“The more that we share our stories, then the more people feel safe to share their stories, to open up, to get the help that they need.”
Suicide Attempt Survivor
The following is a transcript of Kay Bela’s video story.
Hi, my name is Kay Bela, and I have dealt with depression and anxiety for most of my life, and I’ve also had suicide attempts as well.
I first experienced it when I was a pre-teen. It seemed like no matter what I did, I couldn’t just be happy or be relaxed. So, I felt empty and just kind of, I couldn’t even describe it at the time. It was just like this kind of void feeling.
I was the fifth kid and my brother, Jonathan, I guess we were like six, six and half years apart. He was a goofball, the comedian class clown kind of guy. He didn’t really follow anybody else’s trail. And that’s how I see myself.
He was very protective of us, especially me. I adored him.
My brother was dealing with addiction issues, and so he was always in and out of rehab and jail and just was in a lot of issues. So, I feel like some of it was that there was a lot of tension surrounding that.
My brother actually passed away when I was 13.
He just drank too much and it ended up kind of destroying his insides. He was in a coma for a week and then he passed away. So it’s a great way to be invited into your teen years.
So I grew up with like a really deep perspective on things, whereas a lot of other people were focused on like money and jobs and boyfriends. And I was like, What’s the meaning of life and why are we here? And what’s the point of doing this?
I didn’t really vocalize a lot of what I was going through, especially to my family, because they’d already lost my brother, so I didn’t want them to worry about me.
So sometimes I was really anxious and snappy. Other times I was really depressed. Like I had cut, and that was part of the way that I relaxed because it just turned the pain into physical pain instead of that emotional internal pain.
And I sought counseling and it did not go well.
She encouraged me to get on medication. I really didn’t want to. And then basically after like two sessions after that, she was like, so you’re cured, you know, like, we don’t have anything to talk about.
And she, like, didn’t dive deep, you know, she didn’t ask about my brother. She didn’t…and so I just like was like, you know, I think we are done. If you think we’re done at this point and then I think we’re done.
So I didn’t seek counseling for a while and then it wasn’t until my crisis about seven years ago that I started really seeking somebody that could actually help.
I had just started teaching. Things just started to disintegrate. I started to drink more.
I was hospitalized for the first time for just alcohol and just went to the hospital because I drank too much.
I would drink just so that I didn’t feel. And then you just want to keep drinking. You’re just like I just never want to feel again.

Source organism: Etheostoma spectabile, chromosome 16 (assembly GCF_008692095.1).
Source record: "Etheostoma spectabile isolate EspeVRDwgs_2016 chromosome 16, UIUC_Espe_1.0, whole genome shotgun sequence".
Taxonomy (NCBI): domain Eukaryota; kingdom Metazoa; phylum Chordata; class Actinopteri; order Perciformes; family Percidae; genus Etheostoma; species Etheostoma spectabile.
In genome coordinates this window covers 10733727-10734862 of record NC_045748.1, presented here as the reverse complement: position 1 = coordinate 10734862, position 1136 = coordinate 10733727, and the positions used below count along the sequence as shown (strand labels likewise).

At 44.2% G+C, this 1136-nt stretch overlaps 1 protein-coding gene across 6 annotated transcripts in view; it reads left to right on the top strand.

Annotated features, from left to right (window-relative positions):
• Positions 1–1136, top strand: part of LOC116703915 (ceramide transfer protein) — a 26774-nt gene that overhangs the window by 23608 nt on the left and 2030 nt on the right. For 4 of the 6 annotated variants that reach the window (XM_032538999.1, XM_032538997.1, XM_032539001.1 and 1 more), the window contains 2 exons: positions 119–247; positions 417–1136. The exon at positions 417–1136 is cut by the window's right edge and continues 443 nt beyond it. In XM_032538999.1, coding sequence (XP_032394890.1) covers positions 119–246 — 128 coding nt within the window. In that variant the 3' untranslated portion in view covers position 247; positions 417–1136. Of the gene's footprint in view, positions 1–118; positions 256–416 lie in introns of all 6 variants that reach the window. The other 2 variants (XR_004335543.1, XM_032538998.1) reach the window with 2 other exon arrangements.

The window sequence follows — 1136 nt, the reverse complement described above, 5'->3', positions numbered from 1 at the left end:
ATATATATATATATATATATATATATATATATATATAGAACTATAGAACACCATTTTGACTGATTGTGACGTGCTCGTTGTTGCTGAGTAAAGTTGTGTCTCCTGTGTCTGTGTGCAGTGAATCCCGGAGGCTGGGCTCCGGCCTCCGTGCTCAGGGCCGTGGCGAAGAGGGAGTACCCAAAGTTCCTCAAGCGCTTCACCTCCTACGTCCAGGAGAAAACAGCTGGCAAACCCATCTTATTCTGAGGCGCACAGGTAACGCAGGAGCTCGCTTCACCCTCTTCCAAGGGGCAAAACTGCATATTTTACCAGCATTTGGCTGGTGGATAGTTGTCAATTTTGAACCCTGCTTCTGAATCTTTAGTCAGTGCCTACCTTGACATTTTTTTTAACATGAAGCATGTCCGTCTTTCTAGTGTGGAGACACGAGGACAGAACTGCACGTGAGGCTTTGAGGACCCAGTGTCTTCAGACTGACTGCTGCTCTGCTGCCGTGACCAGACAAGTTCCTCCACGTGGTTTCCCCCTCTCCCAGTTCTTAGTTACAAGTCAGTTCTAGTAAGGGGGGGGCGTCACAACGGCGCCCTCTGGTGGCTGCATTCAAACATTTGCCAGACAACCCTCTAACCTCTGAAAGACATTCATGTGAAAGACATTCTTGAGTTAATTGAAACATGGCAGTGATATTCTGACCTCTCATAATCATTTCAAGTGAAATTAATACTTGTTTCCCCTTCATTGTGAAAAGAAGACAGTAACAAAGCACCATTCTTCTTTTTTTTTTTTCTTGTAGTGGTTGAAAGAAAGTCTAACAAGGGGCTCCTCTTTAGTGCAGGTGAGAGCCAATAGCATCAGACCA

I felt everything and just emotionally was drained all the time, so my intention was just not to wake up. And that’s what my brother had done. It was just like, I just didn’t, I didn’t want to feel.
It was my neighbor that found me.
I was an inpatient for three days just in our hospital. It’s a temporary facility.
And then, that happened again, I think the next week. Again, it was like a three to five day stay.
And then from there they released me, but I went to see my therapist almost immediately after, and she talked to me about going to inpatient and checking myself in like to a longer-term facility.
Even in that state, I’ve been hospitalized twice, I was still saying that I was fine and that I didn’t really have a problem and that I could handle my situation.
That’s how used to this kind of crisis lifestyle I was in. I didn’t even see my own red flags.
And so I went there for a week. Medication management, art therapy groups, regular therapy groups, everything was really helpful, and I didn’t feel like I had to put on any kind of front or facade that I was OK and that I was fine. It was just, wow, all these people have dealt with the same thing. There’s no there’s no facade.
So I was in the hospital like at the beginning of November, I think it was and I met my husband on my birthday, which was December 11th, and I was like, “Stay away from me. I’m bad news right now, like, this is not good.”
And he stuck around, and he saw me through the most difficult time of my life as I was coming out of that.
And then I was in counseling for about two years and then finally started to feel like I was in a place where I could take on something new. And that’s when I started looking at like physical health stuff.
Once I started to get healthier and started to work out and changed my nutrition, I realized how it’s affecting my mental health. And I was also learning to set boundaries with people and say no to things that weren’t good for me.
Today, life is a work in progress.
For me, sharing my story is a huge part of helping people to know that they’re not alone and also that they can be open about it. They can get help.
Then the more that we share stories, then the more people feel safe to share their stories, to open up, to get the help that they need.
I also felt just very alone growing up, and so to hear somebody else’s story would have been so refreshing to just be like, oh, somebody else gets it, and they’re not trying to just pretend that it doesn’t exist.
If I had one more moment with my brother, I would tell him that I’m sorry and that I love him very much, and I wish he could have gotten the help that he deserved in his life.
So one more moment to me is what I have to do each day. Just taking it one moment at a time, one step at a time, not trying to take on too much all at once, or look at the mountain in front of me. But instead, just taking one step at a time helps us to all keep going and keep moving forward, no matter how difficult.
One More Moment was developed with support from: